To live a life of perfect charity: that’s the goal of all Christians and of religious in particular.
So said seminary professor Sister Esther Mary Nickel, a Religious Sister of Mercy of Alma, Mich., speaking to a group of 20-plus religious and college mission students gathered for a talk and discussion on the Decree on the Renewal of Religious Life March 25.
The Vatican II document, also known as “Perfectae Caritatis” (Perfect Charity), and another, “Lumen Gentium,” the Dogmatic Constitution on the Church, are marking 50 years during this Year of Consecrated Life called for by Pope Francis. The special year also coincides with the 50th anniversary of the Second Vatican Council.
In promulgating the Year of Consecrated Life, which started Nov. 30 and runs through Feb. 2, 2016, the pope wants the Church to revisit the two documents so as to bring their implementation to fulfillment. Sister Nickel’s talk, hosted by the Little Sisters of the Poor at Mullen Home in northwest Denver, was the second in a three-part series to build awareness of what they say.
In the midst of the social and political revolution of the 1960s, the Catholic Church was experiencing her own transformation as she convened and began carrying out changes called for by the Second Vatican Council. The era played a significant role not only in how the 1962-1965 council was understood but also in how it was implemented, Sister Nickel said.
“A Church history professor (of mine) used to say, ‘It usually takes 50 years to implement a council … but we’ve made a few mistakes so it’s going to take us a little longer,” she said, drawing laughter from the crowd.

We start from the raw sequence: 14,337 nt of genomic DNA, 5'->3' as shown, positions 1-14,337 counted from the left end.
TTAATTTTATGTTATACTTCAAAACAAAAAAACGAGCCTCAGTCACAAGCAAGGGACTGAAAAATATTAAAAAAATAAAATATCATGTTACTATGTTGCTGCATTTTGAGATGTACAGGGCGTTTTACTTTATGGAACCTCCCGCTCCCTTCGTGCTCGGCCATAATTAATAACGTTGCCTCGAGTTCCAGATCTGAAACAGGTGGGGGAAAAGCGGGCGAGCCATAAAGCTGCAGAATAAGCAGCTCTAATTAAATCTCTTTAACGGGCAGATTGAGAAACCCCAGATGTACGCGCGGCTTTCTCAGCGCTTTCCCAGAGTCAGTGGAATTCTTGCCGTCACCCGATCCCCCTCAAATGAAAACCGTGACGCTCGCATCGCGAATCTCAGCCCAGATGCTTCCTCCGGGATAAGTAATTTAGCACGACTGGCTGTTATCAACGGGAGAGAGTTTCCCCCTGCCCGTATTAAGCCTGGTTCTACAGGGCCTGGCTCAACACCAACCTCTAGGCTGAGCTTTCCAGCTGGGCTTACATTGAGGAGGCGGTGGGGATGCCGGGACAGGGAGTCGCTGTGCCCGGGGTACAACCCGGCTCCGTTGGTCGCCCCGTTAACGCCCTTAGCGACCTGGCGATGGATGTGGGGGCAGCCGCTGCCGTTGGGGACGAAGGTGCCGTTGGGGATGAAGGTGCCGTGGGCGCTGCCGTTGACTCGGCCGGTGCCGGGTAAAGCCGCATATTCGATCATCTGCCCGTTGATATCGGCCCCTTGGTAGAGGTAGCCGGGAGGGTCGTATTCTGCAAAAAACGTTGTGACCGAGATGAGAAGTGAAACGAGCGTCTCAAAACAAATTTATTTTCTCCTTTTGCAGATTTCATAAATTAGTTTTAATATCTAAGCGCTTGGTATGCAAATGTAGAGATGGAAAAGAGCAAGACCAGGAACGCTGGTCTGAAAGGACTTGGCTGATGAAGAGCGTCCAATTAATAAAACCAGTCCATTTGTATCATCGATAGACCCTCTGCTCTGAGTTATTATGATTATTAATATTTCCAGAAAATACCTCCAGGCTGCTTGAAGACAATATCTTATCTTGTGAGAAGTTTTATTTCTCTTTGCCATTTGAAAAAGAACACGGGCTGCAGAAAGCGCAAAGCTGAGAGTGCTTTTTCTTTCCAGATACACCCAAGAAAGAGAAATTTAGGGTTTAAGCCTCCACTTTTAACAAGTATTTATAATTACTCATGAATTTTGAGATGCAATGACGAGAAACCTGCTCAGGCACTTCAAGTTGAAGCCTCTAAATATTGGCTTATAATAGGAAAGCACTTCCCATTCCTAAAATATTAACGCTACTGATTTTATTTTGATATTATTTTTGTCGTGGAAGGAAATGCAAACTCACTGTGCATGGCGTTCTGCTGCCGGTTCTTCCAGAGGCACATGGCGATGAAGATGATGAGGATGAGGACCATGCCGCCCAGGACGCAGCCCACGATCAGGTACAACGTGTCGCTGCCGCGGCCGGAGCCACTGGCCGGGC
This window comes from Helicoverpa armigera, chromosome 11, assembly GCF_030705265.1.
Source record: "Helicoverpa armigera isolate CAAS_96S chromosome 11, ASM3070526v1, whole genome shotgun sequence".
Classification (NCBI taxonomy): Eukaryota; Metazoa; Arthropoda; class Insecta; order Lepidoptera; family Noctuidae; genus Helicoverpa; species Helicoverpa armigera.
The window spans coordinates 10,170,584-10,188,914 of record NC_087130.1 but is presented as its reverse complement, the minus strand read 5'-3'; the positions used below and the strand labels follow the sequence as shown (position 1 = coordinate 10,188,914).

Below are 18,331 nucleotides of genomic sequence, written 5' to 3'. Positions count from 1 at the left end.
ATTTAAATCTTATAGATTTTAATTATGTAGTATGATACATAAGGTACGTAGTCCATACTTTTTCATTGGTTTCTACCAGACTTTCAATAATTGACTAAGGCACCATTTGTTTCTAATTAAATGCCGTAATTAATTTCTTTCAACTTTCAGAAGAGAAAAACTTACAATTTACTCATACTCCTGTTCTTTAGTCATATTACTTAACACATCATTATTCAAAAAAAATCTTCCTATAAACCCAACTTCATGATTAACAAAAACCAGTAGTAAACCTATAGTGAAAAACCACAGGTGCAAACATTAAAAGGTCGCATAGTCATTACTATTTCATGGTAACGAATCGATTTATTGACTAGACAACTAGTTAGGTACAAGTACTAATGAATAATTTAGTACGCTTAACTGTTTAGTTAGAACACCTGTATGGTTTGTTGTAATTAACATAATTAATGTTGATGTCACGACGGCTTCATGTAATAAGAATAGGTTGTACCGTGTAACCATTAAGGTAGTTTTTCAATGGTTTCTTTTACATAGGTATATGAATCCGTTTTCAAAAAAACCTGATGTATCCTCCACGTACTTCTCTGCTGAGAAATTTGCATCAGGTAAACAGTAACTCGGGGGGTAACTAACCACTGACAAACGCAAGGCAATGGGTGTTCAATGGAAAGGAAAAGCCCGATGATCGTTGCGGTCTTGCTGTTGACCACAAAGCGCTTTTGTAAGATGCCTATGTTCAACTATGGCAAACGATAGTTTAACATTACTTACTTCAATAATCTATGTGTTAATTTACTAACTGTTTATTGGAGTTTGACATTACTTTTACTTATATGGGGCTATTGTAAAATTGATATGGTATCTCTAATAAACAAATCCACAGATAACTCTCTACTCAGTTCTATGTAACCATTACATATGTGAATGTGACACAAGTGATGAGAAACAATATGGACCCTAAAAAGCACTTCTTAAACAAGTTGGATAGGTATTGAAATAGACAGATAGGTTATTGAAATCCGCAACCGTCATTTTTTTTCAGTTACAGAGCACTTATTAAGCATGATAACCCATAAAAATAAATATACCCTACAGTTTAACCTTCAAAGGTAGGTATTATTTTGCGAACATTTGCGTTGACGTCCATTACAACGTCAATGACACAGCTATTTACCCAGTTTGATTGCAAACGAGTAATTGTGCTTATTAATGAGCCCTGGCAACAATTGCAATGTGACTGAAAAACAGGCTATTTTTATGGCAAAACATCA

Misinterpretations by some in the Church and media misrepresentations contributed to the confusion that followed Vatican II as parishes grappled with the changes. She urged those in attendance to read “Lumen Gentium” and “Perfectae Caritatis,” which are vital for understanding the roles of religious and of laity in the Church.
“Lumen Gentium,” she noted, recovered Christ’s universal call to holiness.
“That was very different,” Sister Nickel said, adding that prior to Vatican II holiness was seen as the domain of clergy and religious but the document affirms that, “Everyone is called to holiness.”
Holiness, she said, is achieved in the perfection—or fullness—of charity (love), which every Christian is called to and which consecrated men and women are called to in a specific way.
“(Religious) are striving toward a fuller and more intense participation in the life of God, in the charity of God,” she said.
The role of religious, Sister Nickel said, is to be a sign and a reminder that Christians are mere pilgrims on earth.
“Our consecration, our fully giving our lives to the Lord,” she said, “gives witness to the truth that we’re not here to stay, we’re here to lead others to heaven.”
Religious have the privilege of being called to a stable life in which they are bound to practice the evangelical counsels of poverty, chastity and obedience (some also take a fourth vow) and live a life in common that supports their efforts to do so.
“You’re more free than ever,” Sister Nickel said, “because you know you’re doing the Lord’s will.”
In keeping with God’s plan, over the centuries “a wonderful variety of religious communities has grown up,” she said quoting “Perfectae Caritatis.”
“That’s what we see in this room,” Sister Nickel said, acknowledging the Little Sisters of the Poor, Carmelite sisters, Capuchin Franciscans and Servite friar in attendance, “a wonderful variety … each blooming with it’s own beauty.”
What religious ultimately desire, she said, is to share the fulfillment expressed by Christ as he hung on the cross on Good Friday.
“We long for that moment when we will see the Lord … and be able to say, ‘It is finished.’ And Our Lord can say to us, ‘Well done good and faithful servant.
“That’s what’s at the heart of perfect charity.”
Decree on the Renewal of Religious Life
By Sister Esther Mary Nickel, R.S.M.
7 p.m. April 30, Mullen Home, 3629 W. 29th Ave., Denver